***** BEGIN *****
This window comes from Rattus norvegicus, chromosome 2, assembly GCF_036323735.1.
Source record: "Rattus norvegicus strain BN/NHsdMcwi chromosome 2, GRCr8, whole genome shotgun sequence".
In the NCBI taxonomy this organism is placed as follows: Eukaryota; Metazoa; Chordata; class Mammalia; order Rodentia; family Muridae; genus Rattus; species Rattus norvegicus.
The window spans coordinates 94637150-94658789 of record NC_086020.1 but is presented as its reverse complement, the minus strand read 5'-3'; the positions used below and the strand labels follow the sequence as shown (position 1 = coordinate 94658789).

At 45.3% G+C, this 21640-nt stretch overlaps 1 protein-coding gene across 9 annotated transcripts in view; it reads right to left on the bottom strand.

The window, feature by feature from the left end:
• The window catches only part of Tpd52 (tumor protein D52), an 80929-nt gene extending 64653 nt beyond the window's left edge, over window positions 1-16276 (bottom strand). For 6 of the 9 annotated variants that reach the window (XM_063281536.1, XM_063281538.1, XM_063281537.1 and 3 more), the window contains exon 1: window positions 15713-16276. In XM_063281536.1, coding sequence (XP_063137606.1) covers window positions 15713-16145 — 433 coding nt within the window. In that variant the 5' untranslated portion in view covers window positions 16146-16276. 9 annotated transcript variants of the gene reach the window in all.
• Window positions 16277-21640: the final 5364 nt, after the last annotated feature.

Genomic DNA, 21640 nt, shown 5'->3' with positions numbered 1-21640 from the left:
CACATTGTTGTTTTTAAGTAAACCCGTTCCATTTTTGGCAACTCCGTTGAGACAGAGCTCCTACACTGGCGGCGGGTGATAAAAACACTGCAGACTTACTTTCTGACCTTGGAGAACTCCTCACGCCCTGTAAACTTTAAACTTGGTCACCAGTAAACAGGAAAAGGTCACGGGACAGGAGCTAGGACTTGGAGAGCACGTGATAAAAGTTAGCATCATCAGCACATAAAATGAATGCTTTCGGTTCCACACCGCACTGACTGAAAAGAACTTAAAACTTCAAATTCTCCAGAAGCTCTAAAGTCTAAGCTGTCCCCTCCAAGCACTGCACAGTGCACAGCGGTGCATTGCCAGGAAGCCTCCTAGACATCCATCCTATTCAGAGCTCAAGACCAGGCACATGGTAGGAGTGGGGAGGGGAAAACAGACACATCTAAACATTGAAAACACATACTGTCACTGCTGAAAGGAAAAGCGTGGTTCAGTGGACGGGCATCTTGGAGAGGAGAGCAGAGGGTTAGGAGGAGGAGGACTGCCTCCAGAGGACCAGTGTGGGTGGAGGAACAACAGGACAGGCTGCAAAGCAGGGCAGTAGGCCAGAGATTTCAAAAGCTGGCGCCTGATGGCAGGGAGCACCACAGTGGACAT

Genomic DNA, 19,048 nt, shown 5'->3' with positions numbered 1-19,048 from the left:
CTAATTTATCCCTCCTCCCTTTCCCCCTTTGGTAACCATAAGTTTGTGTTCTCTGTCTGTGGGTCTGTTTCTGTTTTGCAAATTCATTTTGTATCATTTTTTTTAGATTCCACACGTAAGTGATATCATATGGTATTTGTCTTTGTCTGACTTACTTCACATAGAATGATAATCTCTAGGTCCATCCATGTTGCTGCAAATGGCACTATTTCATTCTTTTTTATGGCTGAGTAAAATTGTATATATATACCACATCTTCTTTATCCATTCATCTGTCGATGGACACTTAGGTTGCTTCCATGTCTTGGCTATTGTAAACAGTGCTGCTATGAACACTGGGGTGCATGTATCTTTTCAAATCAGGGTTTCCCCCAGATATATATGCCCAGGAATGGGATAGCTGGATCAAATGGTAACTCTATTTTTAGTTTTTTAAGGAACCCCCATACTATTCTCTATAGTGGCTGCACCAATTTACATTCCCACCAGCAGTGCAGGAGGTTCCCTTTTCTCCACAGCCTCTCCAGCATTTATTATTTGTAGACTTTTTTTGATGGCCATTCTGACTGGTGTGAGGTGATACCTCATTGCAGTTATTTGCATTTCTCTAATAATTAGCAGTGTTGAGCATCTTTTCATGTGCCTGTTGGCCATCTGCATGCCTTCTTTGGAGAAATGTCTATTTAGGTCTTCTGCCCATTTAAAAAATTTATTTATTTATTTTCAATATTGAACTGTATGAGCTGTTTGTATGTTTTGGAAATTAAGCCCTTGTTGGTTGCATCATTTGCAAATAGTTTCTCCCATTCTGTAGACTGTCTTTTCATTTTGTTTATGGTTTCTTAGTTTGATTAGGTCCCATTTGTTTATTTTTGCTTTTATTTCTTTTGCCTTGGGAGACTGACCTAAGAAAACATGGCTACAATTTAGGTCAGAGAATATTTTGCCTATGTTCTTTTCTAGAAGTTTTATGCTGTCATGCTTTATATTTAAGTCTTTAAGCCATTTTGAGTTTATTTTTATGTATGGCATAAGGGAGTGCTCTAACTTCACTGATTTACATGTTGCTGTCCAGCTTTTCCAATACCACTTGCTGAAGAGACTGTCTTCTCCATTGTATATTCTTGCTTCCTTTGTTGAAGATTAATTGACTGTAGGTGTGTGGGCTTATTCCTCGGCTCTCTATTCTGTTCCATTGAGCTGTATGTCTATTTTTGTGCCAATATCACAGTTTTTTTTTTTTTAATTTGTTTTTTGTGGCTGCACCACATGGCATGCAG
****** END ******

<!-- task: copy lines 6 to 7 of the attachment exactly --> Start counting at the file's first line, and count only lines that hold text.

The window, feature by feature from the left end:
• The window catches only part of Tpd52 (tumor protein D52), an 80929-nt gene extending 64653 nt beyond the window's left edge, over window positions 1-16276 (bottom strand). For 6 of the 9 annotated variants that reach the window (XM_063281536.1, XM_063281538.1, XM_063281537.1 and 3 more), the window contains exon 1: window positions 15713-16276. In XM_063281536.1, coding sequence (XP_063137606.1) covers window positions 15713-16145 — 433 coding nt within the window. In that variant the 5' untranslated portion in view covers window positions 16146-16276. 9 annotated transcript variants of the gene reach the window in all.